So what’s it all about? In the near future, crime is patrolled by a mechanized police force. When one police droid, Chappie (Sharlto Copley) is stolen and given new programming, he becomes the first robot with the ability to think and feel for himself.

Hardly original. BUT for the first 30 minutes, I was switched on and hooked.

The inevitable talking head documentary intro that Blomkamp has grown accustomed to was unnecessary.

The quick introduction of the police bots and “Who’s Who?” kept things moving. Getting you straight into the thick of it.

The bots just reminded me of Robocop. Even their voices sounded like Peter Weller as they apprehended suspects. Granted, these upgrades were a lot more mobile.

The animation and special effects during the action sequences were fantastic.

BUT it’s not long before we’re introduced to a group of irritating street thugs and one unlucky police bot.

Die Antwoord? Where have you heard that name? They are responsible for the hit or travesty that was Enter The Ninja. Here’s a crash course for you.

Shudder.

It was a big risk to give a music act two of the more meatier roles. I respect Blomkamp for choosing South African talent BUT surely there were other contenders?

Yo-Landi Visser and Ninja didn’t do a bad job. It just didn’t help that one couldn’t act and the other’s character was so deluded and irritating, you were praying for Hugh’s Moose to crush him. (Wait, what? Steady now! I’ll get to that reference in two paragraphs).

The maternal moments between Chappie and Visser were done well but when it came to delivering any real lines with conviction, she fell short.

Ninja was such an unlikeable character. His deluded gangster ego was laughable. I’m sure that was Blomkamp’s intention but he was just so irritating. If he wasn’t yelling at Chappie, he was beating up Dev Patel.

Brandon Auret’s crime lord Hippo (A few animal names being thrown about) was ridiculous. It didn’t help that he was subtitled throughout the film. Even worse when you could understand every word the bloke was saying.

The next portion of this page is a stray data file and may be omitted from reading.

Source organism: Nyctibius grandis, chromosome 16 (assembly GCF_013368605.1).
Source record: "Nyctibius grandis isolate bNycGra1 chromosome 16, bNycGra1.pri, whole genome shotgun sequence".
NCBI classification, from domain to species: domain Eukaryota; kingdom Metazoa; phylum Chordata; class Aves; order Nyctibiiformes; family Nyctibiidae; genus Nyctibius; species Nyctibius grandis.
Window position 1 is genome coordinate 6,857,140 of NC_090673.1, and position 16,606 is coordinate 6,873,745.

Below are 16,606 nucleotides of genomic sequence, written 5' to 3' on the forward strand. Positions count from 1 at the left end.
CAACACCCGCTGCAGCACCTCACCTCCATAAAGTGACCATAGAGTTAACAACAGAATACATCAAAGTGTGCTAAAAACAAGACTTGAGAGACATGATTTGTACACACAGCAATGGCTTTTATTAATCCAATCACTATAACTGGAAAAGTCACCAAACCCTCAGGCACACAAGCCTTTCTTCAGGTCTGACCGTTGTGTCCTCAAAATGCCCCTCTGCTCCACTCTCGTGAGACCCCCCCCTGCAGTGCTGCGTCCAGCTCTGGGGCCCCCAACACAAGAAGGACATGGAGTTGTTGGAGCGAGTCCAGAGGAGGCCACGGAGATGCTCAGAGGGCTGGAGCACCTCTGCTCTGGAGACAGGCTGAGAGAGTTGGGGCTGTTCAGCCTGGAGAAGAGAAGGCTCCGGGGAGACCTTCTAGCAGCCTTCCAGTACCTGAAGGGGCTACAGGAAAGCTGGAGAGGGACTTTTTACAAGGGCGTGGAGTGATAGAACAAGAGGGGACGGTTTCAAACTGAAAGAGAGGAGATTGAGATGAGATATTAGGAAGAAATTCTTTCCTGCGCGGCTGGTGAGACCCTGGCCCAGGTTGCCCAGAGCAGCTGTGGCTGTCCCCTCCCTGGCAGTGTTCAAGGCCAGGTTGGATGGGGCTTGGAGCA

He played the nutter well enough. I think there was only one thug that deserved subtitling and that was because he was actually dipping in and out of English.

Jose Pablo Cantillo (Crank) was good as the appropriately titled character American.

The idea that a sentient robot is being raised by surrogate parents in the form of a trio of dysfunctional street thugs is hilarious.

It certainly had some funny moments. BUT also some shocking ones. His lessons on the world were interesting and well executed. However, if you were expecting something more serious and intense, you may be left wanting.

Blomkamp uses recurring stalwart Copley to provide his vocal gravitas to the mechanical messiah. And he is brilliant.

Chappie’s design looked great and his expressions were incredible. It was just the little things that made it for me. The little matrix dots that form eyes on Chappie’s visors, his mismatching ears made up of various parts, the irritating bling around his neck.

I liked that he had to learn like he was a child. His cowering behind walls, watching He-Man and being read story books were nice little touches.

Dev Patel played the part of Chappie’s maker Deon well. It was just annoying when his character seemed to keep disappearing for good chunks of the film. Merely popping up to reiterate exposition or when everything seemed to kick off.

Sigourney Weaver isn’t looking too shabby at 65 and she played the corporate drone as well as she could. BUT all she did was pout and moan at either Deon or Vincent. A waste of a talented actress.

Bar one cracking line delivered with Weaver’s conviction (Burn it to ASH!), you realise by the closing credits that her character was pointless.

Hugh Jackman, uh, well. He did his best. BUT his character was such a tool (Putting it mildly) that I couldn’t take him seriously.

All he did was monologue. Providing a running commentary of everything he was doing while donning the Steve Irwin look. “Shall I execute this program? Yes, I will. What is he doing? Where is he going? I’m going to follow him”.

Alright, mate. Inside voice, yeah?

He was so comical. It was cringeworthy. I was more afraid of his robo counterpart. The Moose. It was ED-209. Only it could fly and shoot missiles. So stairs won’t be a problem any more.

It’s racy, action packed, funny and the closing moments certainly surprised and disappointed at the same time.

In typical Blomkamp fashion, the ending leaves things a little . . .

District fans will know where I’m heading with this. If you don’t, I’m not going to spoil it. Some clever little twists certainly surprised me BUT it still came to an abrupt end.

The problem that Elysium had was that it was too serious. Chappie was too comical and at times for the wrong reasons. District 9 had that balance perfectly.

This hasn’t put me off the rumoured Alien reboot that Blomkamp is supposed to be directing.

If you’re expecting super serious bot on bot action, I recommend Terminator or Robocop. But if you’ve read my review and are still intrigued, then give it a go. It ain’t all bad.

3/5